Horatio Spafford was born in 1828 in Troy, NY and died of malaria, 60 years later in Jerusalem. His life was tested through many heights and depths to the end. Isn't it often the case in fulfillment of scripture? "The LORD is close to the brokenhearted and saves those who are crushed in spirit."
Spafford became a distinguished lawyer in Chicago, and he, with his wife Anna, were close friends of Dwight L. Moody, the evangelist, whom they supported.
Their lives began to be tilled over in 1870 through the loss of their only son through scarlet fever, followed a year later by the Great Fire of Chicago and further personal loss. But they learned the characteristics of God as a giver and through persistent hospitality which was going to prepare them for events to come.
in 1873, they were to take a vacation in Europe but Spafford was delayed through business and was going to join the family a little later. Instead, his business was abruptly halted by a telegram from Anna; "Saved Alone!"
Spafford was intimately acquainted with Peter's words;"Beloved, do not think it strange concerning the fiery trial which is to try you; but rejoice to the extent that you partake of Christ's sufferings, that when His glory is revealed, you may also be glad with exceeding joy." 1 Peter 4 : 12
There have been many gushing words aimed at scandalizing the early colony, for many diverse reasons. Spafford had a unique passion for Jesus Christ, and intense commitment to scripture, and was drawn through a series of very trying times. Much of the hospitality of the early Colony has been scoffed at by those of the religious establishment from where persecution often comes from first.
He didn't seek out the praises of men, or adornments of fancy titles but was comforted by words of encouragement from representatives of other countries, posted to Jerusalem, and much appreciation by local inhabitants. They had much to endure, at that time, from the US Consul, Selah Merrill, who would have loved to have dismantled the whole purpose of the community's existence. He also represented, as a minister, the American Congregationalist church and was offended by the manner of Spafford's desire to identify with the early church so beautifully described in Acts where they held property in common. Neither was Spafford a firebrand preacher with numerical revival on his mind. Instead content with the twos and threes who could testify of Christ's saving Grace. That sharing in a community smacked, to some, of a whiff of communism against the background of the emerging systems in the world. Any thoughts of selfless sharing based upon biblical teaching, gave some ground for the mockers!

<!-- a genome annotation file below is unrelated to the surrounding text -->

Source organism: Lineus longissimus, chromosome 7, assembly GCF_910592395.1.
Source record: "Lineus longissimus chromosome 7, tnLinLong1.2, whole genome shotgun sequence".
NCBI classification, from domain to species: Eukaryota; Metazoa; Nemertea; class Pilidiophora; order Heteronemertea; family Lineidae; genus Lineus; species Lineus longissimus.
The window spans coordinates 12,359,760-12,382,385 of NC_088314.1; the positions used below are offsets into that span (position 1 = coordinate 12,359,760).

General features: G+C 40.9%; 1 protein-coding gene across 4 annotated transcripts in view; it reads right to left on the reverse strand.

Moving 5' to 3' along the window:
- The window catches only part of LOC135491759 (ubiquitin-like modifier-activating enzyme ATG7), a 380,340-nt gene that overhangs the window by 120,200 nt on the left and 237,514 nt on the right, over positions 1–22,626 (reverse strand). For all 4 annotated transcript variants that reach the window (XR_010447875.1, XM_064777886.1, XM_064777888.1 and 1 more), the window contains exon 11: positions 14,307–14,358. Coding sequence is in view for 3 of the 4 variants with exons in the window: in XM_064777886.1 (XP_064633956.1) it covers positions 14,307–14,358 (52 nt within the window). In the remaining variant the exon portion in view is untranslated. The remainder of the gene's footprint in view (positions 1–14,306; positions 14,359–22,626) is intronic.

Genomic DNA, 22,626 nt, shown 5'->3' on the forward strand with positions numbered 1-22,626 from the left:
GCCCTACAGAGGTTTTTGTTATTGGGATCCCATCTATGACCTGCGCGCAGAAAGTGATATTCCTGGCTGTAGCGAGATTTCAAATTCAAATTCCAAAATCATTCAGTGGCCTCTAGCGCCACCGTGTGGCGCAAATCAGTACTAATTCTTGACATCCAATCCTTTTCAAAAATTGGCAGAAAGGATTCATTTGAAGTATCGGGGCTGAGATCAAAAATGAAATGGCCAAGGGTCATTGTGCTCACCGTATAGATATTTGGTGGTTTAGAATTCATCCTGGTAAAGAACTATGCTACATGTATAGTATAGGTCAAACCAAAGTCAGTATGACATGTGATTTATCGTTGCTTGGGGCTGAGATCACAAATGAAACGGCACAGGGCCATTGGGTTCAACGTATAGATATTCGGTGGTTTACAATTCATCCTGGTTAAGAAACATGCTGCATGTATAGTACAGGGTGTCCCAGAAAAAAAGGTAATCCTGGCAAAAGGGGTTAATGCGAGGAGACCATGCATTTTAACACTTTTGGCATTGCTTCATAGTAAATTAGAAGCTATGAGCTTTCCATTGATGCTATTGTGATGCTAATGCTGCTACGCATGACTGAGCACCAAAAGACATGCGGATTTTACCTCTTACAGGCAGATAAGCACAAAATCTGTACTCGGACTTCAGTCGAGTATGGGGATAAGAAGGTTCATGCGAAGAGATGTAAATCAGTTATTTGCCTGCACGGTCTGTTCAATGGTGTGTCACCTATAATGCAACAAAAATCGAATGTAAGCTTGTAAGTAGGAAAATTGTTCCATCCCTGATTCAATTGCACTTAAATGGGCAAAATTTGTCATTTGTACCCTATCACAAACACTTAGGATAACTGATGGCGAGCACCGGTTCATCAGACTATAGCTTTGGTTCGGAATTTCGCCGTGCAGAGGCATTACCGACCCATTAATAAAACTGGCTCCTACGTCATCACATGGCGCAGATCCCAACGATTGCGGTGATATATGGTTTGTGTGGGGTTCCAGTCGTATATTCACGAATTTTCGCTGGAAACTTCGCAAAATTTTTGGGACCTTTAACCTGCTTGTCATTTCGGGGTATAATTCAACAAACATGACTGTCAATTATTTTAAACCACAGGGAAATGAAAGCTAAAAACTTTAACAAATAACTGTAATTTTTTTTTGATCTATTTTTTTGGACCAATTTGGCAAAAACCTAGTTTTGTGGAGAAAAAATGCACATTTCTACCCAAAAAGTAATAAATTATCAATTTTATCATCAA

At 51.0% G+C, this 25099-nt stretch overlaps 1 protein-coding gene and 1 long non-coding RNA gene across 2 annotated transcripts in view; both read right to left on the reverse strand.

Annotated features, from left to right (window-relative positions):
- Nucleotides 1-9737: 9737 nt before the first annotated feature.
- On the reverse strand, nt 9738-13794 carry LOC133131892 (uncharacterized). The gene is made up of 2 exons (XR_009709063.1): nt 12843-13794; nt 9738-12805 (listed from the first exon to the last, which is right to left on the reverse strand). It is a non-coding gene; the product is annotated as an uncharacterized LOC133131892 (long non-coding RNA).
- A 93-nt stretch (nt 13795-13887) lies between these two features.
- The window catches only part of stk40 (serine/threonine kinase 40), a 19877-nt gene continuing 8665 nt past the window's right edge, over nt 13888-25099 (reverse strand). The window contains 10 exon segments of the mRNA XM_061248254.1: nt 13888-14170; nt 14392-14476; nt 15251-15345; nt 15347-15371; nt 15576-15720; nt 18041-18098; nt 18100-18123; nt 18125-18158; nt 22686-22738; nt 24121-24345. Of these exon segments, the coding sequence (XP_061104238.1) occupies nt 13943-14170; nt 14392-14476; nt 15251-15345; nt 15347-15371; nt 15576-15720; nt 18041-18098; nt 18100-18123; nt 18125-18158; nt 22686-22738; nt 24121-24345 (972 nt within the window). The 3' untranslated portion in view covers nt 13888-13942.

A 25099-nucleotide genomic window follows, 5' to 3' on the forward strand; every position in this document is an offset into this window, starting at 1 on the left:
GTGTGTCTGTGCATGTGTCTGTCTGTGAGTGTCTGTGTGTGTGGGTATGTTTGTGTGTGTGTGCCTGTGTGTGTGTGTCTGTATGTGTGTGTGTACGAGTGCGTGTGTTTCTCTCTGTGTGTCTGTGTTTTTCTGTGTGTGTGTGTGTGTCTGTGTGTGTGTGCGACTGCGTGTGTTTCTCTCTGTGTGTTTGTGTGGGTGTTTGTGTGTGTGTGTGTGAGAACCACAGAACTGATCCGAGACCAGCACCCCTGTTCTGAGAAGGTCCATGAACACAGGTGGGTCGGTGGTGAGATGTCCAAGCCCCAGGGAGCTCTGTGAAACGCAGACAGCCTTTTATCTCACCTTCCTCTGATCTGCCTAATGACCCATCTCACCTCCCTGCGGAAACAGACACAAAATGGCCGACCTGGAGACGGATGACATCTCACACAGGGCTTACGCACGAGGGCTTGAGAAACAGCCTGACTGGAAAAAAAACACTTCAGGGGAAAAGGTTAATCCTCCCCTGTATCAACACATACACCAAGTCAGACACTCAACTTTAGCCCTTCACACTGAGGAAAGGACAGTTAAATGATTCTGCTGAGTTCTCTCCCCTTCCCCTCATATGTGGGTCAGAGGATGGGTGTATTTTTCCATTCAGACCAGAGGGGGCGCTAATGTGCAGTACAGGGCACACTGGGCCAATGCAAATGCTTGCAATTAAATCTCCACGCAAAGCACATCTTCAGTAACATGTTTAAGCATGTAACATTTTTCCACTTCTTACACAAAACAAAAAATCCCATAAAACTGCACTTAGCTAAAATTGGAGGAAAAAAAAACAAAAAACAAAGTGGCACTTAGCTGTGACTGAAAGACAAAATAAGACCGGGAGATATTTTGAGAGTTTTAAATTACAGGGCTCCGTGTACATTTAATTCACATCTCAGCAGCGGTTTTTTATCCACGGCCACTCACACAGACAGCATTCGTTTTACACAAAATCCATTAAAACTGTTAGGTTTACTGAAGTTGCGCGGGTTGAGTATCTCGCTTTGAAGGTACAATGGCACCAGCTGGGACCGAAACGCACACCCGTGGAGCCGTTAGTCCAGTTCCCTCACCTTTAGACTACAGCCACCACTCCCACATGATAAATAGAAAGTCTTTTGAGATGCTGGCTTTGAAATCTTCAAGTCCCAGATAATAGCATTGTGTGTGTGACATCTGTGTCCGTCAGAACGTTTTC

False accusations accompanied their good works, to the extent that much rumor and commercial publications have encouraged a negative review. Promoting appearance of a more salacious and entertaining kind, provide some with a better profit.
Spafford, however, continues to inspire those with humble interests.